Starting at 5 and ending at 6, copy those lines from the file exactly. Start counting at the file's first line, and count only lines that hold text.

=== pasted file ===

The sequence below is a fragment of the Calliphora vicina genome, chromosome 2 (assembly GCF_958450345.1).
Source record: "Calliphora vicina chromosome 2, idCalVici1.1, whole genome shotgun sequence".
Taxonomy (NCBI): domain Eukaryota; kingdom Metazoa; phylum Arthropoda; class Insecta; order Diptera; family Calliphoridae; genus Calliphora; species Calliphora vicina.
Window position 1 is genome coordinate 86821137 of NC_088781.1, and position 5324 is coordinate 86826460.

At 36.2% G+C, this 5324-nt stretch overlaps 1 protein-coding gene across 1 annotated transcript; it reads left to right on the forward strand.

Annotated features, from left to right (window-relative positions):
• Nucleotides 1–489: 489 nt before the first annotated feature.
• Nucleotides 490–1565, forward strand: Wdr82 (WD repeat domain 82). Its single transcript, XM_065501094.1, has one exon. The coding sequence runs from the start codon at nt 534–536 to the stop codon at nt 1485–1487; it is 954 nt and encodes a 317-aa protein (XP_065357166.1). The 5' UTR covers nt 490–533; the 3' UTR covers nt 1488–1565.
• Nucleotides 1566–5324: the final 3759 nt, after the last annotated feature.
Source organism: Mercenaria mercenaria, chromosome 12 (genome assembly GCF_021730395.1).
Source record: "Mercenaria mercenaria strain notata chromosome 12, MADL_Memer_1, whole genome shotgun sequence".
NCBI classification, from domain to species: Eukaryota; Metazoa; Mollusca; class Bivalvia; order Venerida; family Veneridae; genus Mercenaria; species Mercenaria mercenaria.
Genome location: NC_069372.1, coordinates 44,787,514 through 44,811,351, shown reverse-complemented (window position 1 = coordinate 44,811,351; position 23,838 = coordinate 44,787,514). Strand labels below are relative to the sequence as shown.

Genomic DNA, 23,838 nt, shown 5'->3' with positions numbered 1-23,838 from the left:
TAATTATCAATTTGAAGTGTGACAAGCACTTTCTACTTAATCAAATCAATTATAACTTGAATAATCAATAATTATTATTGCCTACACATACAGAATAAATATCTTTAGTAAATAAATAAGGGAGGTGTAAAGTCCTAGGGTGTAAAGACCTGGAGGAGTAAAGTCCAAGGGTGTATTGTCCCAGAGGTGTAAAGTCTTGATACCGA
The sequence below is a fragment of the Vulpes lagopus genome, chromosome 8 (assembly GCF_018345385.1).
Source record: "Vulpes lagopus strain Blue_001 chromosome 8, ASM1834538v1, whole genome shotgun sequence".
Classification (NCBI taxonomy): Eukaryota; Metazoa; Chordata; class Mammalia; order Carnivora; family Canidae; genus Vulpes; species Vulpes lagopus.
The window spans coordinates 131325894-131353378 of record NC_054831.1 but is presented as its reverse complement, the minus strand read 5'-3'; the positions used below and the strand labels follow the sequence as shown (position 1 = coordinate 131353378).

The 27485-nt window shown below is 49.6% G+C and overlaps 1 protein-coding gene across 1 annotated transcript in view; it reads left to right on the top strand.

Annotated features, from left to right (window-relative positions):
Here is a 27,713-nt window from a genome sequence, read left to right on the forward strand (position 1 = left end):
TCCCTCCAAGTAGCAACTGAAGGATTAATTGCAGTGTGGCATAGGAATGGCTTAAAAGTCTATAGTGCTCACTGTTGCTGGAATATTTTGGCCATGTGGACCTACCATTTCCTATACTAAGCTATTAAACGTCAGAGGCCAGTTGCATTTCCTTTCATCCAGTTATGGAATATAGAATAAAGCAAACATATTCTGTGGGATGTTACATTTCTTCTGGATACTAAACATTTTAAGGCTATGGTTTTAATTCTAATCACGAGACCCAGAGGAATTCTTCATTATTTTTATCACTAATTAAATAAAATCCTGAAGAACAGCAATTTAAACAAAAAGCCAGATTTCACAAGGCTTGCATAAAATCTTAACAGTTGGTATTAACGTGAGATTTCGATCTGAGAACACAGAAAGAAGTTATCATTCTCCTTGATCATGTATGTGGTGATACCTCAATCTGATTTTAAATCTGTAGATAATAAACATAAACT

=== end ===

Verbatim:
At 36.2% G+C, this 5324-nt stretch overlaps 1 protein-coding gene across 1 annotated transcript; it reads left to right on the forward strand.

Annotated features, from left to right (window-relative positions):